Near Rotorua itself the two places of particular interest are Ohinemutu and Wakarewarewa. Ohinemutu, on the southern shores of Lake Rotorua, is literally built on boiling springs. Steam seems to be escaping from all directions. A gurgling sound traced to its source turns out to be a hot mud hole. After the new Protestant church was erected it was found that the basement was continually filled with steam. Escape flues were made, and nobody has worried any more about it. The village has a charm all its own, for in spite of being so close to a popular tourist resort it is essentially Maori. A few posts out in the lake mark the site of a famous old pa. They were evidently good-sized tree trunks stripped of their bark and trimmed to form a head-like top. The water of the lake has since encroached upon the shore, but the posts remain intact, showing how strongly constructed were the stockades of the defensive pas.
My work among the Maoris caused me to be looked upon as a resident, and I was left to myself at Whakarewarewa, although I had been carefully instructed what paths to take and what parts to avoid. Seated one day on my tripod sketching stool in one of the "safe places," making a painting of the landscape, I found my point of view gradually changing. Was I witnessing some strange manifestation of volcanic activity? Suddenly my knees seemed to be jerked upwards, and I realised that my stool was sinking gradually but surely into the ground. It was I who then voluntarily changed the point of view.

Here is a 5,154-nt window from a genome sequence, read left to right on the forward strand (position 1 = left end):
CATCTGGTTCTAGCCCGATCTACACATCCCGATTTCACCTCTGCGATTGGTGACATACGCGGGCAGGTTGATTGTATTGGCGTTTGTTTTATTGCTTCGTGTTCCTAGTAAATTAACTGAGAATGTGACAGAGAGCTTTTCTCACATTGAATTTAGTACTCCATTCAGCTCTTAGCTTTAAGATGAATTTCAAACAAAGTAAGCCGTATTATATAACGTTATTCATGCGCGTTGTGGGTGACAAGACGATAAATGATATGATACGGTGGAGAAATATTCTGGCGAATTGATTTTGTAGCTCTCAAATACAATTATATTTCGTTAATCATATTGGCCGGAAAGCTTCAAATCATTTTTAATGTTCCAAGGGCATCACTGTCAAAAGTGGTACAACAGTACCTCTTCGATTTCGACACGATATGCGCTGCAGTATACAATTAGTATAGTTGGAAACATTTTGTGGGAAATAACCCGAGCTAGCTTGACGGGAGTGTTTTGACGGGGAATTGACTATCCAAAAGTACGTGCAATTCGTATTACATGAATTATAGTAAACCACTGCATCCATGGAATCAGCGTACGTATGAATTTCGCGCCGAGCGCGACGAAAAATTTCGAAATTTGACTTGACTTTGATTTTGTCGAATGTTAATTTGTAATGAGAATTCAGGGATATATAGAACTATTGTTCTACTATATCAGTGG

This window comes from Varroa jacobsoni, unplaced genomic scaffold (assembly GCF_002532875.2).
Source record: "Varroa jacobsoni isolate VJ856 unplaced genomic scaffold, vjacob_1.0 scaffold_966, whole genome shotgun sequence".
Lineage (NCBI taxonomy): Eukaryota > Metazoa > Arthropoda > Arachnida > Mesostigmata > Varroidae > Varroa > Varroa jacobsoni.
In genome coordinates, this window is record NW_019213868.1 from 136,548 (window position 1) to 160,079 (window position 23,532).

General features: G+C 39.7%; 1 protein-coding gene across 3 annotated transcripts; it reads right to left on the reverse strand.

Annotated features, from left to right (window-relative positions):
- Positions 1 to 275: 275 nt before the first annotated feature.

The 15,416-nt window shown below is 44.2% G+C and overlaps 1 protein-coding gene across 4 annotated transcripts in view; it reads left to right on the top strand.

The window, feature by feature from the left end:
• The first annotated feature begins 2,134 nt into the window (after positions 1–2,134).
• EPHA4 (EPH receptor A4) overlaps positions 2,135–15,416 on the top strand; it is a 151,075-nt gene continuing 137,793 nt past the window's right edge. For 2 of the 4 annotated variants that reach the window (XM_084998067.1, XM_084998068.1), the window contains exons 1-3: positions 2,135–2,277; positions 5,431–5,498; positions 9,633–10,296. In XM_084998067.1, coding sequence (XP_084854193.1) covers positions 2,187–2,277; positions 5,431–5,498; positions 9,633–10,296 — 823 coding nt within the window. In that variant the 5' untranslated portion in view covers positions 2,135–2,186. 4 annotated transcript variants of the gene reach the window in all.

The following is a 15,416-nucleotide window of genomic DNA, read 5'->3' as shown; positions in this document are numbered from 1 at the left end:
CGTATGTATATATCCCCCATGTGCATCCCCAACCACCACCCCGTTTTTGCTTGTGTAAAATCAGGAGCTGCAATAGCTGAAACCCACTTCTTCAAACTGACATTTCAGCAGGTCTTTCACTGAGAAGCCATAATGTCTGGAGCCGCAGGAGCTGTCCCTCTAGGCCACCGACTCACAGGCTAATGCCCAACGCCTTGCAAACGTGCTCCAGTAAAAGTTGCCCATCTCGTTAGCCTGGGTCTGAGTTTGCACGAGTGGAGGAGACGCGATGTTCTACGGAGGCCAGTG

In transforming the springs of Rotorua into "baths" which have many curative powers, the Government undertook an adventure which has proved most successful both from a financial and a health point of view. The "cure house" is a fine large building erected in well-laid-out gardens, and compares favourably with similar places in both Europe and America. The air is heavily laden with sulphur fumes, and if one is making a long stay it is advisable to find out the direction of the prevailing winds and select one's rooms accordingly. There is a growth of manuka trees between the sanatorium and the lake, and in this plantation one is likely, on turning a corner of the paths, to be confronted with gusts of steam and warm currents of air. Eels are found along the borders of the lake, which also abounds in trout.